People and Planet Earth
Presented by Dr. Anthony Davis
Thursdays, April 6 to May 25, 2017, 10:00 am to 12:00 noon
In a relatively short time, we have transformed our planet. As our numbers and technology have increased, so have the intensity and pace of the changes we have inflicted. This series is essentially a brief history of our impact on environment. It begins with an overview of the natural world and how it works and then traces the evolution and dispersal of humans and our assault on that world. That assault begins in earnest with plant and animal domestication and its consequences, with the effects of globalization beginning with colonization, and the accompanying effects of rapid population increase and burgeoning technology. It manifests itself today in a world that is increasingly more artificial, the Anthropocene, and on the brink of disaster. The lessons are there, but will we heed them in time?
April 6 Natural Environmental Change – Shifting Continents and Changing Climates
Our planet is mobile internally, on its surface and in space. Internal mobility is associated with the changing geographies of land and sea, the location of land masses, the distribution of mountain ranges, volcanic activity and earthquakes – collectively called plate tectonics. These internal processes are the major natural control on the Earth’s carbon cycle.
April 13 Natural Environmental Change – Solar Radiation, Our External Heat Engine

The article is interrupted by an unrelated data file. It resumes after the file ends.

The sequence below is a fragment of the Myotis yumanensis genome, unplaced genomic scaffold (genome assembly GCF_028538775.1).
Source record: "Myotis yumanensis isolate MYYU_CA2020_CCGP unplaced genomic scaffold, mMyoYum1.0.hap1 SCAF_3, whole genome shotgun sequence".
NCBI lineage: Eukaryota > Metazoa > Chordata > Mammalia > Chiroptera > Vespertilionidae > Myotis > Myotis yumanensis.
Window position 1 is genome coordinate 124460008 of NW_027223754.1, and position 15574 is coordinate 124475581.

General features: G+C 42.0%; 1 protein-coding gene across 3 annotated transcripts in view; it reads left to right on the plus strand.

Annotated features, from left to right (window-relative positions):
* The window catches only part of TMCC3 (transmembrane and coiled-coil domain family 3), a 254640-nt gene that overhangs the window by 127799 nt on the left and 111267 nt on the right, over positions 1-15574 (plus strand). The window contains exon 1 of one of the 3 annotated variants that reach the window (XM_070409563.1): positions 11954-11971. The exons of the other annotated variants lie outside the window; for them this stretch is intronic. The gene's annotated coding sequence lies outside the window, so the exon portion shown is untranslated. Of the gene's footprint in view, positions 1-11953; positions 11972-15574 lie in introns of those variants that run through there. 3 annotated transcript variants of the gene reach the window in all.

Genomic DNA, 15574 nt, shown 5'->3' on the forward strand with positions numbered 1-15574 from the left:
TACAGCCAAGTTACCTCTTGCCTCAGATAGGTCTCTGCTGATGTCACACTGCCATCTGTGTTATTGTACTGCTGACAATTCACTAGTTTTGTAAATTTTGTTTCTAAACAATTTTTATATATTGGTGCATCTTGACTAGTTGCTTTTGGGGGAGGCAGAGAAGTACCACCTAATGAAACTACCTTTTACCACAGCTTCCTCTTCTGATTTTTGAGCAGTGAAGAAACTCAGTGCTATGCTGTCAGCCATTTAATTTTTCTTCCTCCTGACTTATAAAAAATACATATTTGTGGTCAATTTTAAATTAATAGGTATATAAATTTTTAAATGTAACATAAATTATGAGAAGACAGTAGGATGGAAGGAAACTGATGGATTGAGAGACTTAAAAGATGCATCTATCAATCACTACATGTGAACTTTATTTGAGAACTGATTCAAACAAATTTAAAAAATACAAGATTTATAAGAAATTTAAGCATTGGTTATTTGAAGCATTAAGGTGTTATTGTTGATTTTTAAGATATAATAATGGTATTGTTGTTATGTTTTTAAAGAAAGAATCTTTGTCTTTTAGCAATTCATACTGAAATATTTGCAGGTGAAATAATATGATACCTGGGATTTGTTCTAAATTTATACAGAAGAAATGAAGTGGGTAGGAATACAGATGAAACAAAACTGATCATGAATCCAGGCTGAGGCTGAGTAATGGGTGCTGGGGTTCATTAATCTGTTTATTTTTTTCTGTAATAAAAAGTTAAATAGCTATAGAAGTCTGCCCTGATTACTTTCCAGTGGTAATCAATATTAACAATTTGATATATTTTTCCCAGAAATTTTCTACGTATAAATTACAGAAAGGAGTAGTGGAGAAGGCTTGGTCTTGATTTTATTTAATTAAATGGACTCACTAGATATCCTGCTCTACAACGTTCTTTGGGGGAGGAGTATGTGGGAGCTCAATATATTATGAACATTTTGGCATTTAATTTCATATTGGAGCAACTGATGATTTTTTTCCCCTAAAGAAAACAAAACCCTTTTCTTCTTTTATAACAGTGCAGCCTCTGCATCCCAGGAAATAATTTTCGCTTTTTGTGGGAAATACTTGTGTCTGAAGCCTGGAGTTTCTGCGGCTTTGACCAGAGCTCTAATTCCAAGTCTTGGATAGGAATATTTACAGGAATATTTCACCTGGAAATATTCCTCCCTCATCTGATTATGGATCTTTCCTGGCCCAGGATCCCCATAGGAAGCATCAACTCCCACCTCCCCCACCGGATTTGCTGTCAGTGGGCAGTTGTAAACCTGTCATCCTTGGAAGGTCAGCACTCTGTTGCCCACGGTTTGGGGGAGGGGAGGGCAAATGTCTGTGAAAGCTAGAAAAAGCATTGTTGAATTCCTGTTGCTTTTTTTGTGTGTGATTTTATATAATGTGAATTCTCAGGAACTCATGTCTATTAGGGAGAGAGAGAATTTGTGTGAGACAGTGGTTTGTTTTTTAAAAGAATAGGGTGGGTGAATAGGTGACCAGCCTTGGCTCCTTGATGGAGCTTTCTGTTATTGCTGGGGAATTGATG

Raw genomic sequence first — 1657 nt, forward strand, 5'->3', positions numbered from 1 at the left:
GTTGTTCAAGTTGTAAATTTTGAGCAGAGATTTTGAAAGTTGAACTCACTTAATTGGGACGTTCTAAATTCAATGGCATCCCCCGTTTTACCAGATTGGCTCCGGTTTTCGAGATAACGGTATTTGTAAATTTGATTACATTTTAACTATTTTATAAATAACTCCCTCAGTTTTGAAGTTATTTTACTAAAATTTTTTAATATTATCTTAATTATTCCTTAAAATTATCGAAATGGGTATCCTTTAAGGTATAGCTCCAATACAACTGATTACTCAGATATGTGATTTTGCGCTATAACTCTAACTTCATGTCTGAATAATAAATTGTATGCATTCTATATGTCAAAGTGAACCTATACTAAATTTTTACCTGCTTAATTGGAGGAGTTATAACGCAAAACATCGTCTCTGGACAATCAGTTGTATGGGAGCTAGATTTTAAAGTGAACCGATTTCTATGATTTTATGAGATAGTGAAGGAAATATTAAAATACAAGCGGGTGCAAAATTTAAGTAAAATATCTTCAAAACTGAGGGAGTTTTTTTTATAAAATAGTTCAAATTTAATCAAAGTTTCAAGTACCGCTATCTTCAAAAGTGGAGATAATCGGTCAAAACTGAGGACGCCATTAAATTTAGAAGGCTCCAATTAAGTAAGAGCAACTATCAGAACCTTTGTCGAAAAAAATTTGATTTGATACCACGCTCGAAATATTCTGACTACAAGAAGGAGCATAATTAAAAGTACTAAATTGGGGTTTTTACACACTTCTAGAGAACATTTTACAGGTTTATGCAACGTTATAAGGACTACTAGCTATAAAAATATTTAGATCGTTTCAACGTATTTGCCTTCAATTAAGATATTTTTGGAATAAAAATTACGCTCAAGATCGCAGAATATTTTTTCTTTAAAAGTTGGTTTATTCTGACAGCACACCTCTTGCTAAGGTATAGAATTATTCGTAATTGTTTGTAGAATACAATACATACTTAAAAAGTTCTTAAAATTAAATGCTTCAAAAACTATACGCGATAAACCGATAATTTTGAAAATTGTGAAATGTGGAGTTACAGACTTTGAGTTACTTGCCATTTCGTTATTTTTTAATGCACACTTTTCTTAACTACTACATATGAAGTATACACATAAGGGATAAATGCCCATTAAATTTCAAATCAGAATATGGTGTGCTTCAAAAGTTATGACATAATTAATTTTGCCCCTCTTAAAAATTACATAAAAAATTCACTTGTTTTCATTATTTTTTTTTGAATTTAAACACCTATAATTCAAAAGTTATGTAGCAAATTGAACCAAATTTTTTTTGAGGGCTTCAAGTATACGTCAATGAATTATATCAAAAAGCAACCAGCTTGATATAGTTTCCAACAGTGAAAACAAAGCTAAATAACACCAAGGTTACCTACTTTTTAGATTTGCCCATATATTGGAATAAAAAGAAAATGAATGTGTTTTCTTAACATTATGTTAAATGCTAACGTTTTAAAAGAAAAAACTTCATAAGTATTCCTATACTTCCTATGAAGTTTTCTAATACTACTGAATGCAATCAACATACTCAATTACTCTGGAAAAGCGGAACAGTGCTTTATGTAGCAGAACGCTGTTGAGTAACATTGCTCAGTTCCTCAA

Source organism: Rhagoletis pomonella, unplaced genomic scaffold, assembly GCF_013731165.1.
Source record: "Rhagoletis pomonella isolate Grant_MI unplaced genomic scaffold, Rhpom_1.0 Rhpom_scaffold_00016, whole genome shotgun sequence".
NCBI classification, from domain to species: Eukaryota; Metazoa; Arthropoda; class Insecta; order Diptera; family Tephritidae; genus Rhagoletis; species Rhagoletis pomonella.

Solar radiation drives the biosphere and most surface and atmospheric processes. Its effects are dependent on supply, which changes on long and short time scales, and on how the Earth’s atmosphere processes that radiation.
April 20 Human Evolution and the Human Diaspora
We have a short history. Until 1.5 million years ago, that history was exclusively African. Why did we evolve there? When and how did people spread around the world? How was environmental change involved?
April 27 Plant and Animal Domestication and the Rise of Civilization
Plant and animal domestication began at roughly the same time in several widely separated places. Why? What was domesticated? What were the short- and long-term consequences?
May 4 The Rise of Civilization and the Use and Abuse of Resources
Plant and animal domestication allowed urbanization, the stratification of society, the development of trade, societal rivalries and warfare, and the often rapid degradation of natural resources. The demise of “hydraulic” societies in the Middle East and the Indus Valley, and desertification in central China.
May 11 Globalization – Trade, Colonialism and Disease
Trade was one consequence of civilization. Often this broadened the scope of resource exploitation, first inter-regionally and then globally. Globalization was initially a product of colonialism. The latter brought massive transfers of crops, animals, people and, inevitably, disease.
May 18 The Special Vulnerability of Islands
Islands have suffered disproportionately from human impact. Most documented extinctions have occurred on remote islands. Many have had their natural environments destroyed for economic or strategic reasons.
May 25 The Anthropocene
Global warming is just one way we have modified our world. Some believe that the radical anthropogenic changes to the atmosphere, lithosphere and biosphere warrant recognition as a separate geologic epoch, the Anthropocene. Will that change the way we behave toward our environment? Will it matter?